• The value of case studies, improvement of authority.

Between Classes

  1. Handouts (to review)
  2. Other Assignments
    • Analyzie Case Studies.

Class 9

Session Twelve

  1. Specific Types of Disputes
    • Workforce
    • Patient (ombudsman/mediation)
    • Patient (arbitration/court)

Session Thirteen

  1. Review Role-plays and Case Studies (Preface to Renegotiation)
  2. Creating Role-plays and case studies.
    • Breaking a situation into elements.
    • Resolving the elements one at a time, and in what order.

Between Classes

  1. Handouts (to review)
  2. Reading Assignment:  Appendixes A to F of Managing
  3. Other Assignments
    • Analyzie Case Studies.

Class 10

Session Fourteen

Final Lecture, Discussion, Role-Plays

Review Appendix Materials from Managing Conflict in Health Care Organizations

Final Exam

Class Extra

  1. Student Discretionary Session.
  2. Make-up Session.
  3. Class Projects.


This is a course for those who consult in the health care area or for those who are involved in health care as a provider, administrator, human relations or risk management.  You will learn how to apply dispute resolution techniques and programs to health care settings and how to teach others to do the same.  The course is broken into sessions or units that you will be able to apply.  See the Course Objectives, below, for the three things that this course emphasizes.


You will learn:


Stephen R. Marsh, J.D.; resume at http://adrr.com/smarsh/smresume.thm; e-mail at smarsh@adrr.com.


  1. Managing Conflict in Health Care Organizations (Managing) published by the American Hospital Association and CPR (CPR Institute for Dispute Resolution).

  2.  Renegotiating Health Care (Renegotiating) published by Jossey-Bass Publications.

  3. A Three Ring Binder that has the informal title: My Consulting Notebook (You are the publisher for this, it should contain your scripts, case studies, role plays, notes and your copy of Managing Conflict in Health Care Organizations)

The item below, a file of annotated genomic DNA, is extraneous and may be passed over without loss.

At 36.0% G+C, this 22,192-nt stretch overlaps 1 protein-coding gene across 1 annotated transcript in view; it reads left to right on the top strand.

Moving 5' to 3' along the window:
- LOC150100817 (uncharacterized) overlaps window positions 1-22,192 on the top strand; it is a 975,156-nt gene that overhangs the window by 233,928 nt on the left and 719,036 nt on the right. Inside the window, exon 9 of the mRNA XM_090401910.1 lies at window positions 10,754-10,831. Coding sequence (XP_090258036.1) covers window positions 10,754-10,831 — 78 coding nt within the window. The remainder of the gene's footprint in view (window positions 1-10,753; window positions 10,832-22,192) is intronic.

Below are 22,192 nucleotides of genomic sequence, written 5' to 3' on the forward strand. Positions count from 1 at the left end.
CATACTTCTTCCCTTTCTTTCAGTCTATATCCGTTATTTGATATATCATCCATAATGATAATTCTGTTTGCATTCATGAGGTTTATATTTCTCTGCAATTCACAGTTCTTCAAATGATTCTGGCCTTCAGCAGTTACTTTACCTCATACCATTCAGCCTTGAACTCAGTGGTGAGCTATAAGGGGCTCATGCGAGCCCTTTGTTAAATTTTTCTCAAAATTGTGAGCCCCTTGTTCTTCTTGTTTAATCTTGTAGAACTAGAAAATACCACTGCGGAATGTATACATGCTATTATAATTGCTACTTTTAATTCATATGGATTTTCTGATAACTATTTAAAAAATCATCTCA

The Following Material (in teal) is generic to every class taught in the Dispute Resolution Program at Southern Methodist University:


Regular attendance is very important in this course and a function of grading from two separate perspectives.  First, after six (6) unexcused class hours (hours, not absences) a student is subject to a grade of “F.”  Class hours missed due to an illness or work conflict will be excused, subject to the instructors sole discretion.  Students agree to binding arbitration of any conflict with the arbitrator of the instructor’s choice and at the student’s expense should an appeal be taken from the sole discretion of the instructor.  Expect to present documented proof of the reasons for any and all absences. 

Second, students will automatically fail the course after twelve (12) hours of class have been missed for any reason.  Also, a student will be considered tardy if the student is late by thirty (30) minutes or more.  If the roll has already been taken, the tardy student bears the responsibility of calling the instructor’s attention (after class) to the student’s attendance.  Failure to do so may result in an attendance roster result of an unexcused absence for the entire class period.

This policy follows the policy manual policy and is intended to conform strictly with the guidelines set by SMU and required of instructors.


Students desiring to observe a religious holy day, which will result in a class absence, must notify the instructor in writing no later than one week after the first day of the semester in which the absence will occur.  Students will be required to complete any assignments or take any examinations which may have been missed as the result of the absence within a reasonable time.


Students are urged to consult with an instructor before withdrawing from this course, however it is the student’s responsibility to withdraw from the course if necessary.  Failure to follow SMU’s prescribed procedures will result in the student receiving a performance grade, usually an “F.”



A final and a project, as well as attendance and participation are required.

The following components will comprise a student's course evaluation:

The final grade will be calculated as follows:
A, A+     Excellent Scholarship
B+,B,B- Good Scholarship
C+, C,C-   Fair Scholarship
D+,D,D- Poor Scholarship
F    Failure
I Incomplete
NC No Credit Received
WP/W Withdraw Passing/Withdraw


Every student is expected to adhere to the Honor Code when doing all assignments and in taking all tests, whether in class, the law library, or any other location.



Students will be required to display name identification at every class.

The syllabus is subject to change at the instructor's discretion.

Return to Syllabi List
Terms of Use

adrr.com [home]

Mediation Essays

Mediation Topics

Mediation Centers

Advanced Topics

Bulletin Board

ADR Links

More ADR Links


E-Mail to Author

Author's Home Page

Search the Site

Copyright 2000 by Stephen R. Marsh